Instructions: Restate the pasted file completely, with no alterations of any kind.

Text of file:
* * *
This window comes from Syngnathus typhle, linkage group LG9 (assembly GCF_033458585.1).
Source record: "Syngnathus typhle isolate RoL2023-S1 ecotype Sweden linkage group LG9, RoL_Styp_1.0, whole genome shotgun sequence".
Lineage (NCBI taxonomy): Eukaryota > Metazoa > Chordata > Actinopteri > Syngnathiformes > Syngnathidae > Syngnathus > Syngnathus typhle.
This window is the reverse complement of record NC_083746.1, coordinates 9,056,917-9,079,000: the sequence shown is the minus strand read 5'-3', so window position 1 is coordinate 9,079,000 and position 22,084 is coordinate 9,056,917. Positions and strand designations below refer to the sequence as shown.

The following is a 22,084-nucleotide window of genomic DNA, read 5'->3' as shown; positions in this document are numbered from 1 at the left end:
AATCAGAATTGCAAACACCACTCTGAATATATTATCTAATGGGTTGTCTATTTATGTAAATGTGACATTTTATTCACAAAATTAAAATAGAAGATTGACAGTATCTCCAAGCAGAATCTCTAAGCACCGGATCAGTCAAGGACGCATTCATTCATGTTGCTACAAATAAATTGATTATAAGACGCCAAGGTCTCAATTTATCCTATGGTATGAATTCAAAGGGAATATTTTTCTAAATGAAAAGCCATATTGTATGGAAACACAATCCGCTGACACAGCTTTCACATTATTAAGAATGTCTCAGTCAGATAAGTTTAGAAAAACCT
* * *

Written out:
This window comes from Syngnathus typhle, linkage group LG9 (assembly GCF_033458585.1).
Source record: "Syngnathus typhle isolate RoL2023-S1 ecotype Sweden linkage group LG9, RoL_Styp_1.0, whole genome shotgun sequence".
Lineage (NCBI taxonomy): Eukaryota > Metazoa > Chordata > Actinopteri > Syngnathiformes > Syngnathidae > Syngnathus > Syngnathus typhle.
This window is the reverse complement of record NC_083746.1, coordinates 9,056,917-9,079,000: the sequence shown is the minus strand read 5'-3', so window position 1 is coordinate 9,079,000 and position 22,084 is coordinate 9,056,917. Positions and strand designations below refer to the sequence as shown.

The following is a 22,084-nucleotide window of genomic DNA, read 5'->3' as shown; positions in this document are numbered from 1 at the left end:
AATCAGAATTGCAAACACCACTCTGAATATATTATCTAATGGGTTGTCTATTTATGTAAATGTGACATTTTATTCACAAAATTAAAATAGAAGATTGACAGTATCTCCAAGCAGAATCTCTAAGCACCGGATCAGTCAAGGACGCATTCATTCATGTTGCTACAAATAAATTGATTATAAGACGCCAAGGTCTCAATTTATCCTATGGTATGAATTCAAAGGGAATATTTTTCTAAATGAAAAGCCATATTGTATGGAAACACAATCCGCTGACACAGCTTTCACATTATTAAGAATGTCTCAGTCAGATAAGTTTAGAAAAACCT